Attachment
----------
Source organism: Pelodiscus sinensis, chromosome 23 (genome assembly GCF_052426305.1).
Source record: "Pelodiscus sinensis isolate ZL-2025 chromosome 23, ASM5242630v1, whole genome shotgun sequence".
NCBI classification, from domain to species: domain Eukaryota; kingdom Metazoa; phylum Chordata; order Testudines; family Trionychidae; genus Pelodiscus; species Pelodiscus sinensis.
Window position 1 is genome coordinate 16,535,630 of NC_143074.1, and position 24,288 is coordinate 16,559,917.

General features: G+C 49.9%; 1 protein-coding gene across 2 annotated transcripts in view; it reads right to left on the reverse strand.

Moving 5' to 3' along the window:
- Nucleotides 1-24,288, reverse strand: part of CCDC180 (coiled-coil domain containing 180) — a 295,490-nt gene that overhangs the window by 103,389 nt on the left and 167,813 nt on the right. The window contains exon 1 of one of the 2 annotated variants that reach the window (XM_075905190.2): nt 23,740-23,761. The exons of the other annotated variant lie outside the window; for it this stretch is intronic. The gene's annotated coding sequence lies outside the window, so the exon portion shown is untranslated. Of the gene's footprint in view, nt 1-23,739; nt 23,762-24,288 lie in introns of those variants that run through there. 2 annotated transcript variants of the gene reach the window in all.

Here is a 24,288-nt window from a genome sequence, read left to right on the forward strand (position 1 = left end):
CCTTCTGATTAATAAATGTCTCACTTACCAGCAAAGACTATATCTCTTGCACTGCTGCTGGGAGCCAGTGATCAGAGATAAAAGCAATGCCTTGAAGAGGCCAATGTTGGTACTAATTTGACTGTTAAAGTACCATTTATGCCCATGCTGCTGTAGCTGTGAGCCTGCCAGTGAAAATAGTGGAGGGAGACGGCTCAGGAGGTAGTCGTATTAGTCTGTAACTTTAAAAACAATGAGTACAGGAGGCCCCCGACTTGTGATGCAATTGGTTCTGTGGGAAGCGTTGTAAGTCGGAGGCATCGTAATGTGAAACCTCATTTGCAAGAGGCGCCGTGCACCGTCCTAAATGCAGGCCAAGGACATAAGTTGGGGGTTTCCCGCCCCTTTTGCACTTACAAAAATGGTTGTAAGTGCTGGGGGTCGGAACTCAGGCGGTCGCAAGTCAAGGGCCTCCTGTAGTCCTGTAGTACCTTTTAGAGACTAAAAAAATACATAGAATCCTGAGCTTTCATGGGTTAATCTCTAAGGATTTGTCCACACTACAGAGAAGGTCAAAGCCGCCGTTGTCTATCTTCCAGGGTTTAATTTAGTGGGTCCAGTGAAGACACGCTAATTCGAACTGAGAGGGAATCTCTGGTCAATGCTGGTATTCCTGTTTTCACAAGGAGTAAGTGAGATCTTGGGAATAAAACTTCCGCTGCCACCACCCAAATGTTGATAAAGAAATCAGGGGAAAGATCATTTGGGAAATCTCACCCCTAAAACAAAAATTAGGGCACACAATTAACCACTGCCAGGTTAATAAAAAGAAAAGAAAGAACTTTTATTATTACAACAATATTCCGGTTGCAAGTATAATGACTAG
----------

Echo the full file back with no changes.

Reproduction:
Source organism: Pelodiscus sinensis, chromosome 23 (genome assembly GCF_052426305.1).
Source record: "Pelodiscus sinensis isolate ZL-2025 chromosome 23, ASM5242630v1, whole genome shotgun sequence".
NCBI classification, from domain to species: domain Eukaryota; kingdom Metazoa; phylum Chordata; order Testudines; family Trionychidae; genus Pelodiscus; species Pelodiscus sinensis.
Window position 1 is genome coordinate 16,535,630 of NC_143074.1, and position 24,288 is coordinate 16,559,917.

General features: G+C 49.9%; 1 protein-coding gene across 2 annotated transcripts in view; it reads right to left on the reverse strand.

Moving 5' to 3' along the window:
- Nucleotides 1-24,288, reverse strand: part of CCDC180 (coiled-coil domain containing 180) — a 295,490-nt gene that overhangs the window by 103,389 nt on the left and 167,813 nt on the right. The window contains exon 1 of one of the 2 annotated variants that reach the window (XM_075905190.2): nt 23,740-23,761. The exons of the other annotated variant lie outside the window; for it this stretch is intronic. The gene's annotated coding sequence lies outside the window, so the exon portion shown is untranslated. Of the gene's footprint in view, nt 1-23,739; nt 23,762-24,288 lie in introns of those variants that run through there. 2 annotated transcript variants of the gene reach the window in all.

Here is a 24,288-nt window from a genome sequence, read left to right on the forward strand (position 1 = left end):
CCTTCTGATTAATAAATGTCTCACTTACCAGCAAAGACTATATCTCTTGCACTGCTGCTGGGAGCCAGTGATCAGAGATAAAAGCAATGCCTTGAAGAGGCCAATGTTGGTACTAATTTGACTGTTAAAGTACCATTTATGCCCATGCTGCTGTAGCTGTGAGCCTGCCAGTGAAAATAGTGGAGGGAGACGGCTCAGGAGGTAGTCGTATTAGTCTGTAACTTTAAAAACAATGAGTACAGGAGGCCCCCGACTTGTGATGCAATTGGTTCTGTGGGAAGCGTTGTAAGTCGGAGGCATCGTAATGTGAAACCTCATTTGCAAGAGGCGCCGTGCACCGTCCTAAATGCAGGCCAAGGACATAAGTTGGGGGTTTCCCGCCCCTTTTGCACTTACAAAAATGGTTGTAAGTGCTGGGGGTCGGAACTCAGGCGGTCGCAAGTCAAGGGCCTCCTGTAGTCCTGTAGTACCTTTTAGAGACTAAAAAAATACATAGAATCCTGAGCTTTCATGGGTTAATCTCTAAGGATTTGTCCACACTACAGAGAAGGTCAAAGCCGCCGTTGTCTATCTTCCAGGGTTTAATTTAGTGGGTCCAGTGAAGACACGCTAATTCGAACTGAGAGGGAATCTCTGGTCAATGCTGGTATTCCTGTTTTCACAAGGAGTAAGTGAGATCTTGGGAATAAAACTTCCGCTGCCACCACCCAAATGTTGATAAAGAAATCAGGGGAAAGATCATTTGGGAAATCTCACCCCTAAAACAAAAATTAGGGCACACAATTAACCACTGCCAGGTTAATAAAAAGAAAAGAAAGAACTTTTATTATTACAACAATATTCCGGTTGCAAGTATAATGACTAG